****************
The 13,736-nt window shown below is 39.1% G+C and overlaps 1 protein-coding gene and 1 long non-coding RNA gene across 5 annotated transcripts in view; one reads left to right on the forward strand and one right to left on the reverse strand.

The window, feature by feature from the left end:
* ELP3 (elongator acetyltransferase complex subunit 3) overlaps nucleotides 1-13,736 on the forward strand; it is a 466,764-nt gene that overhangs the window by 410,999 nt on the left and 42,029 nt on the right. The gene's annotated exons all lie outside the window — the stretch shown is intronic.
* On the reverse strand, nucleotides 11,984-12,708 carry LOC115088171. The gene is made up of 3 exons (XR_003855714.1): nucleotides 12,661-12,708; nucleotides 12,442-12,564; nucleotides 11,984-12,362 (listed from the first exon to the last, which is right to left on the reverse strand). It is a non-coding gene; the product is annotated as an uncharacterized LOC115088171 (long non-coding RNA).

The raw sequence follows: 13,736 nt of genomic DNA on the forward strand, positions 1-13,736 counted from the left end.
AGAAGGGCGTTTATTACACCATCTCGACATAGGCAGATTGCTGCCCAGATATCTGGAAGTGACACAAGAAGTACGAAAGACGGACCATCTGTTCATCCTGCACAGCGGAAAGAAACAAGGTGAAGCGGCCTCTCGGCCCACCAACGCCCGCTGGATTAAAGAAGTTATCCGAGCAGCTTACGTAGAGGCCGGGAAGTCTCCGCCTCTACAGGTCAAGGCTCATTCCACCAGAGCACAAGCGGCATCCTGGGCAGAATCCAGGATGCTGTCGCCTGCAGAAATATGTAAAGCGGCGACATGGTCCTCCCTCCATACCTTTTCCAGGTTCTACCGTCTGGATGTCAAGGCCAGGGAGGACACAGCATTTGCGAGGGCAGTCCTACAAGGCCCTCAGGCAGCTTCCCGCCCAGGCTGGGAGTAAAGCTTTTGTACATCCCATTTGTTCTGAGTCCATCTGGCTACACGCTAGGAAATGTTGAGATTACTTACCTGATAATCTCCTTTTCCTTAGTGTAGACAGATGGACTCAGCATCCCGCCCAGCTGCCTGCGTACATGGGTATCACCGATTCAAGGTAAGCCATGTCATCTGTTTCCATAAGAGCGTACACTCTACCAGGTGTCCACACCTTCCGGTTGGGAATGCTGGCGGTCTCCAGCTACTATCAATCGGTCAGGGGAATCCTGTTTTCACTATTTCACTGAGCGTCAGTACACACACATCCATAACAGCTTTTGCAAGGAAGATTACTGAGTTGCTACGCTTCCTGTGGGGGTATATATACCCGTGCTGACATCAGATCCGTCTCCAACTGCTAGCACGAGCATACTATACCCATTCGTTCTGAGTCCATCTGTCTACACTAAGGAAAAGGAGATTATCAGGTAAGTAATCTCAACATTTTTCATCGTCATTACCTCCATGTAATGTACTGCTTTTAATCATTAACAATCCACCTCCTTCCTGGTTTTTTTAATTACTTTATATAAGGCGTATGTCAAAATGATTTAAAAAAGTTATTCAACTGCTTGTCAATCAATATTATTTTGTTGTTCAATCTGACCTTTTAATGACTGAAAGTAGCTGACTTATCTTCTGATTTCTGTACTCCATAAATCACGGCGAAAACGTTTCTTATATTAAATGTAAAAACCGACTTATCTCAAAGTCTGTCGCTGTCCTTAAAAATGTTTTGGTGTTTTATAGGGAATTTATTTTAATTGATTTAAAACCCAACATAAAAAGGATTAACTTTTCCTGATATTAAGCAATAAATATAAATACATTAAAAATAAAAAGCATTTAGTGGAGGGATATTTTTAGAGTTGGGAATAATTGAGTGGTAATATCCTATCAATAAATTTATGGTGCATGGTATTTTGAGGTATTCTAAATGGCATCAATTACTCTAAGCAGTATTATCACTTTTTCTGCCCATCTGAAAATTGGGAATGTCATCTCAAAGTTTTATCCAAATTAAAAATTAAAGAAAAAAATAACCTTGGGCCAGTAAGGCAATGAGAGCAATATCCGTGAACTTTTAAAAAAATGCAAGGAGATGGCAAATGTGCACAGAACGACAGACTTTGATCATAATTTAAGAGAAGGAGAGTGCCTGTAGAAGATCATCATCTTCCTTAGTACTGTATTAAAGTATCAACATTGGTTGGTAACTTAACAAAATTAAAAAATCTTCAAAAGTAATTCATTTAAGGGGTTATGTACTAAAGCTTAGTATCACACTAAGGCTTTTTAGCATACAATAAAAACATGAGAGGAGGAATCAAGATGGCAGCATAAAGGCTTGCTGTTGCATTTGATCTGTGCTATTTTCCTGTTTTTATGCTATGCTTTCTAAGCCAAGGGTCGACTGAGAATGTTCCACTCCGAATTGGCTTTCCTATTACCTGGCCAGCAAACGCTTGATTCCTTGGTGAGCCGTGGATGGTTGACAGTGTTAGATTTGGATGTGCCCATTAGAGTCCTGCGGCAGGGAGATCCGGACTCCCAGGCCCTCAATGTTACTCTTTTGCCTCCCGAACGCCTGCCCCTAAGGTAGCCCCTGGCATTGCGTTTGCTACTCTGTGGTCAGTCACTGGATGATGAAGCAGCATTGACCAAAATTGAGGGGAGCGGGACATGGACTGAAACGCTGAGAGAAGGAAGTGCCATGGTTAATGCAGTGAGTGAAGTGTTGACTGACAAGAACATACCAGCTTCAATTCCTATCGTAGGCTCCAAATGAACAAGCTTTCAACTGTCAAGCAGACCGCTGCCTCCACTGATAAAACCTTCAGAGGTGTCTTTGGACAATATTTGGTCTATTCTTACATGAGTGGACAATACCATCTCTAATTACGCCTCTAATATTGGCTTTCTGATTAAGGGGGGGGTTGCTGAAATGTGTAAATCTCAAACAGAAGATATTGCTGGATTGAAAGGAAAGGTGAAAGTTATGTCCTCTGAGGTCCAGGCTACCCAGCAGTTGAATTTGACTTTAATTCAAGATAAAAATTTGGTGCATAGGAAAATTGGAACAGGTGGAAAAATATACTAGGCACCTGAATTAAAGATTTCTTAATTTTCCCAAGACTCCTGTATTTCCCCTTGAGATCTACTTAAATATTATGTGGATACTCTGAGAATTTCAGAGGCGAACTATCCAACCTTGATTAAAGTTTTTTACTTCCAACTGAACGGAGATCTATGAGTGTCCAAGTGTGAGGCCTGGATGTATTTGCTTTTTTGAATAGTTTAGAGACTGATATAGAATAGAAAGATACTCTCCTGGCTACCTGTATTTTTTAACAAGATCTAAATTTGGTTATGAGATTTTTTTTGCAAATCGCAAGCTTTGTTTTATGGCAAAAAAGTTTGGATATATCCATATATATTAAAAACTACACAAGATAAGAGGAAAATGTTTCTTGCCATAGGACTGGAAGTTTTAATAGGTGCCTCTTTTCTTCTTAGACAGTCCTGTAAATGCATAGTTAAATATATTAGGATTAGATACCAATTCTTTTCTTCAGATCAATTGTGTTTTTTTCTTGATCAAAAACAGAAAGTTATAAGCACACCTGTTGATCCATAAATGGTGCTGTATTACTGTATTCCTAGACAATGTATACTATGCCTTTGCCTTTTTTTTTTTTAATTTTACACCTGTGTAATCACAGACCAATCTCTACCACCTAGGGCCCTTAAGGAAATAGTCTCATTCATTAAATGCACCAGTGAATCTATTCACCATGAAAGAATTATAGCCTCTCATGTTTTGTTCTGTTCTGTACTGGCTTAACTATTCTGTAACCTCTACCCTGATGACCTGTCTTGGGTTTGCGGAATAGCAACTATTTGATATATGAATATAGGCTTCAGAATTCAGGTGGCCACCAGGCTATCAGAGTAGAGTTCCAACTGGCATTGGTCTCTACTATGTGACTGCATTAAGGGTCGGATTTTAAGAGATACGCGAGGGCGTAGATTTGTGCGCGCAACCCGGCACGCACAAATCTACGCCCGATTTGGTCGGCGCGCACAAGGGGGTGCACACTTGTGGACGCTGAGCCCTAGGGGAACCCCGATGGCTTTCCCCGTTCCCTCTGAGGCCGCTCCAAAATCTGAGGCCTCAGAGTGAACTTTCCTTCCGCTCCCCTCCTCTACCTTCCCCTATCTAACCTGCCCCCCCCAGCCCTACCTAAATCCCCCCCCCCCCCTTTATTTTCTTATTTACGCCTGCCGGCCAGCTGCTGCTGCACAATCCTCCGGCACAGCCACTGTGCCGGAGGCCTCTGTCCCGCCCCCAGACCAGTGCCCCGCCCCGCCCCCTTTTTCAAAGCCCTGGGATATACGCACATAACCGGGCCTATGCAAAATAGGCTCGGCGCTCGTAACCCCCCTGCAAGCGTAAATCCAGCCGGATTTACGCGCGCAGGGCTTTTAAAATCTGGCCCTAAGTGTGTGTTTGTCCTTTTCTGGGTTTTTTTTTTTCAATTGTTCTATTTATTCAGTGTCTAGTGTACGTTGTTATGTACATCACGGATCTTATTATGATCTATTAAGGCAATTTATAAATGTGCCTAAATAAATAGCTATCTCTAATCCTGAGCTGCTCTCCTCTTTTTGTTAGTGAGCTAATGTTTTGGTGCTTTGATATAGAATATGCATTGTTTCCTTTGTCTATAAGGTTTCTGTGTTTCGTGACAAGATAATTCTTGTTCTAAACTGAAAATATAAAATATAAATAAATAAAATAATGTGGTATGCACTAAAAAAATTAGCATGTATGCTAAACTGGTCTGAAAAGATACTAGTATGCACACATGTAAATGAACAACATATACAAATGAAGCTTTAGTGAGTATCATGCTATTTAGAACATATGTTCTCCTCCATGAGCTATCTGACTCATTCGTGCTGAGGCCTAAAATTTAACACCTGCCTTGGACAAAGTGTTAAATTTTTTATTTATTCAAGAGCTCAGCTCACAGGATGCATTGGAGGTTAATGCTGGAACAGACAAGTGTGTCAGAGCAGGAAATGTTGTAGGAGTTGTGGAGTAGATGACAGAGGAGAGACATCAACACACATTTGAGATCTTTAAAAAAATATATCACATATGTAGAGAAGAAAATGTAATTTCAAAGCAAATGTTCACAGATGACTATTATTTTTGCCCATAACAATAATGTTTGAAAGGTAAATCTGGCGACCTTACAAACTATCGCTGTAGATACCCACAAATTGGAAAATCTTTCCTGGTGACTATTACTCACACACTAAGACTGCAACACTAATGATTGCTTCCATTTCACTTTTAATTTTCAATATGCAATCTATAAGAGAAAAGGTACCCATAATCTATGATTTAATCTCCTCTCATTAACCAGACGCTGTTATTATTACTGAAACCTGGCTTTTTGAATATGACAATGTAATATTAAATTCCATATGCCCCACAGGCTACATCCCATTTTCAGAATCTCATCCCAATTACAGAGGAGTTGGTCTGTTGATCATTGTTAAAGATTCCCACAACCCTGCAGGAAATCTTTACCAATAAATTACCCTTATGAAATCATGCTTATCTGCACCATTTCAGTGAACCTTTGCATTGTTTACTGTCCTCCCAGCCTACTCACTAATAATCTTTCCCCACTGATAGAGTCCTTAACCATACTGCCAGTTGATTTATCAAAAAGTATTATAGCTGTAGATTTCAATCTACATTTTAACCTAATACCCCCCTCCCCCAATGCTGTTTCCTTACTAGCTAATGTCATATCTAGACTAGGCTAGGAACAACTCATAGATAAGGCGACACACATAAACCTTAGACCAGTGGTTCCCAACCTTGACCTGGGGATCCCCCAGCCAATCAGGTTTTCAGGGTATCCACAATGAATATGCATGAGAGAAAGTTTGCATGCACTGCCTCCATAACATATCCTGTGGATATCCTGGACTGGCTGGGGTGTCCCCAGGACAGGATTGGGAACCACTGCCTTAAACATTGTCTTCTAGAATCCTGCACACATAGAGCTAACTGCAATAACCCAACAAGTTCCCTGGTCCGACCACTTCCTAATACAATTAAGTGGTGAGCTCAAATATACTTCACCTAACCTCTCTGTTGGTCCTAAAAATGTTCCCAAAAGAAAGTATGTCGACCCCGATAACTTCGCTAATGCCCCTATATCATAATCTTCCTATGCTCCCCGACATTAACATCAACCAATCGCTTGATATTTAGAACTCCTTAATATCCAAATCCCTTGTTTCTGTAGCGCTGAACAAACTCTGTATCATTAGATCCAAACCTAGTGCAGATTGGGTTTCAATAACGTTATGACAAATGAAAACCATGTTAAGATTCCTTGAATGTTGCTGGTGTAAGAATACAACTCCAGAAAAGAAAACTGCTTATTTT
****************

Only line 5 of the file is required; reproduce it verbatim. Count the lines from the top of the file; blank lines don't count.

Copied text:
The raw sequence follows: 13,736 nt of genomic DNA on the forward strand, positions 1-13,736 counted from the left end.